Author Interview: Walkin’ the Dog by Chris Lynch

Crushed on by kelly, on March 11, 2024, in Author Interview, New Releases / 0 Comments

Author Interview: Walkin’ the Dog by Chris Lynch

Today we are sharing some Middle Grade Monday inspiration for y’all, with an interview from Chris Lynch about his newest book Walkin’ the Dog! Walkin’ the Dog is about a homeschooled boy who starts a dog walking business which leads him to finding his pack -aka- his place in his community! Walkin’ the Dog releases tomorrow so check out the author interview below and add this one to your personal library!

You can even catch Chris on book tour this week (see details below)!



Author Interview: Walkin’ the Dog by Chris Lynch

Walkin' the Dog

by Chris Lynch
Published by: Simon & Schuster Books for Young Readers
Genres: Contemporary, Middle Grade
Pages: 240
Bookshop
Goodreads

"Lynch is back and better, smarter, and funnier than ever." --Jacqueline Woodson, National Book Award Winner

A boy learns how to be a friend from man's best friend in this funny and moving middle grade novel about humans being able to change and dogs changing us from acclaimed author Chris Lynch.

In a family of strong personalities with very strong points of view, Louis is what his mother lovingly calls "the inactivist," someone who'd rather kick back than stand out. He only hopes he can stay under the radar when he starts high school in the fall, his first experience with public school after years of homeschooling.

But when a favor for a neighbor and his stinky canine companion unexpectedly turns into a bustling dog-walking business, Louis finds himself meeting an unprecedented number of new friends--both human and canine. Agatha, a quippy and cagey girl his age always seems to be telling two truths and a lie. Cyrus, a few years his senior, promises he's going to show Louis how to be a better person, whether Louis wants him to or not. And then there are the dogs: misbehaving border terriers, the four (possible stolen) sausage dogs, the rest of Louis's charges, and a mysterious white beast who appears at a certain spot at the edge of the woods.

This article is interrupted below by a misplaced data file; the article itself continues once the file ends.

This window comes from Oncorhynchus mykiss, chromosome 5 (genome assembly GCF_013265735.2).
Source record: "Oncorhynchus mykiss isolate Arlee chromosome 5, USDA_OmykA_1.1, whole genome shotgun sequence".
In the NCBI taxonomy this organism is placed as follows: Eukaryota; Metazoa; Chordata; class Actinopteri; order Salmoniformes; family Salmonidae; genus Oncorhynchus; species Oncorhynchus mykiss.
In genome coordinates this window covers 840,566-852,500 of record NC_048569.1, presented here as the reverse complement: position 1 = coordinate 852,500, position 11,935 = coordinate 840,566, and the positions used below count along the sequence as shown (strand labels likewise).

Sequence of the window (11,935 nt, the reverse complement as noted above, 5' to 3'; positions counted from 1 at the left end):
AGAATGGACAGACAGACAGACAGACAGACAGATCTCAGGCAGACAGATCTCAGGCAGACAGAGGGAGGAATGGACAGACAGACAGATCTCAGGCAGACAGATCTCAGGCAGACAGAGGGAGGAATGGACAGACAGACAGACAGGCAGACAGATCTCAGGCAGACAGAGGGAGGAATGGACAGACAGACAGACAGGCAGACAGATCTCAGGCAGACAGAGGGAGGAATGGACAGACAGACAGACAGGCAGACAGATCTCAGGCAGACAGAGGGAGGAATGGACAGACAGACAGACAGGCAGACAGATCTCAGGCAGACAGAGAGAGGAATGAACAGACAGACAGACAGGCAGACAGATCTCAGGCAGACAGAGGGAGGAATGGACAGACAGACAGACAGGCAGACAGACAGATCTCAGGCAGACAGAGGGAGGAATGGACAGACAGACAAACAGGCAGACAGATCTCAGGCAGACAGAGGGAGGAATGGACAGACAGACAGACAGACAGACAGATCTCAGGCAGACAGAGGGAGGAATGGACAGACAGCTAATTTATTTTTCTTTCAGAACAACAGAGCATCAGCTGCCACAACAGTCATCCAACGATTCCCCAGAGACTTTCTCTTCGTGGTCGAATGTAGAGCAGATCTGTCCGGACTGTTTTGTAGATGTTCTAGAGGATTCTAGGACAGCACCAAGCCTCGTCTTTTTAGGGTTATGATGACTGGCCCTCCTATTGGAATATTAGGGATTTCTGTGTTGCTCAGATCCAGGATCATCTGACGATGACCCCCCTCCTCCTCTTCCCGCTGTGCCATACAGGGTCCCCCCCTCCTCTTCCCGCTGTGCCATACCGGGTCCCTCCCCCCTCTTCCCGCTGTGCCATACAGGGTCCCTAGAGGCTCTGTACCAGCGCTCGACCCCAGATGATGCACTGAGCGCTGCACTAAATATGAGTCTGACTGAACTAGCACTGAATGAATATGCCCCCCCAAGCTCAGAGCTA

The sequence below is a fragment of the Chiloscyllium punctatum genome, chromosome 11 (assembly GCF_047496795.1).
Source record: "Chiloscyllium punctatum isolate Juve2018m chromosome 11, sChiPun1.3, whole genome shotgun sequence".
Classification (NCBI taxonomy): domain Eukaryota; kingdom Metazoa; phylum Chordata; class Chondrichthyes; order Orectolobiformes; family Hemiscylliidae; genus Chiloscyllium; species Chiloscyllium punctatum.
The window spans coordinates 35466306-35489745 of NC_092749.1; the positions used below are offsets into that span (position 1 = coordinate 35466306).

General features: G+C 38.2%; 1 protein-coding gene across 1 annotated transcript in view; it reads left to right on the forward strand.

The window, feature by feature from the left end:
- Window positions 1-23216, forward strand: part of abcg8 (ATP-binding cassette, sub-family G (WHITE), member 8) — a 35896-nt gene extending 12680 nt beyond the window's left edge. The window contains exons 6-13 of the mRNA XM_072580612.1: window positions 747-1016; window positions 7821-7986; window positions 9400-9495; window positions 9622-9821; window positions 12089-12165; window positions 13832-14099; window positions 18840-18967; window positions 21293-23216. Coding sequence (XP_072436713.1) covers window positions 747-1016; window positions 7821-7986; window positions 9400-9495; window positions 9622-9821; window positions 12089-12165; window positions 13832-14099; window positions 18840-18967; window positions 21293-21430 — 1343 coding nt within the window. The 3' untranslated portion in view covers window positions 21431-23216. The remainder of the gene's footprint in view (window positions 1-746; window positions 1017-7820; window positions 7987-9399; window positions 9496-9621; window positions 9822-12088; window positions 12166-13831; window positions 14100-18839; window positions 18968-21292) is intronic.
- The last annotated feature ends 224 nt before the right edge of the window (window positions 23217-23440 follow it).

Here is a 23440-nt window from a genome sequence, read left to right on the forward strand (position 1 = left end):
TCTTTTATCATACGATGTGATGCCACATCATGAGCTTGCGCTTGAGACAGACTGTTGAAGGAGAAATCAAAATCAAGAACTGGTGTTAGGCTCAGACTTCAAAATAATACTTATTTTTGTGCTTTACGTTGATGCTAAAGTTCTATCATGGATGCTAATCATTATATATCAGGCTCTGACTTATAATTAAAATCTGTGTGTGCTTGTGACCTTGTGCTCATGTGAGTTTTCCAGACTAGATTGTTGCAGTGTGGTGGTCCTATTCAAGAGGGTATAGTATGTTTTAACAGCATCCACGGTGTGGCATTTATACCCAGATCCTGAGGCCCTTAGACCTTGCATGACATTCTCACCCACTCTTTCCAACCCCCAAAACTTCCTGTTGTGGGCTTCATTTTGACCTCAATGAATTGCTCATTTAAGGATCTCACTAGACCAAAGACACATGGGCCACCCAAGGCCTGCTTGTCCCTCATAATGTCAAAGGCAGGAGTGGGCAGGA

Dogs and human alike all seem to have something they want to teach Louis, including his menacing older brother who keeps turning up everywhere. But is Louis ready to learn the lesson he needs most: how to stop being a lone wolf and be part of a pack?




Author Interview

1. How was your process different when writing Walkin’ the Dog, compared to your extensive backlist of novels?

The process for Walkin’ The Dog could not have been more different than it was, from all my other books. It took roughly nine years from signing to publication, getting derailed repeatedly due to mishaps on my side (car crashes, family tragedies, heart failure) and on the publisher’s (editor illness, retirement, general drift, etc). The book was originally intended to be about police brutality. But the world, and publishing, moved on a lot in the ensuing years. After being editorially orphaned for a while, I was matched up with Kendra Levin, who liked much of what I was doing with characters and the overall theme. But she kept coming back to, so what’s the vehicle for delivering this story (about a kid who was a bystander, a non-participant in life)? How do we deliver the Pilgrim’s Progress story arc of a guy who goes from homeschooled homebody to engaged citizen of the world, without boring the pants off readers?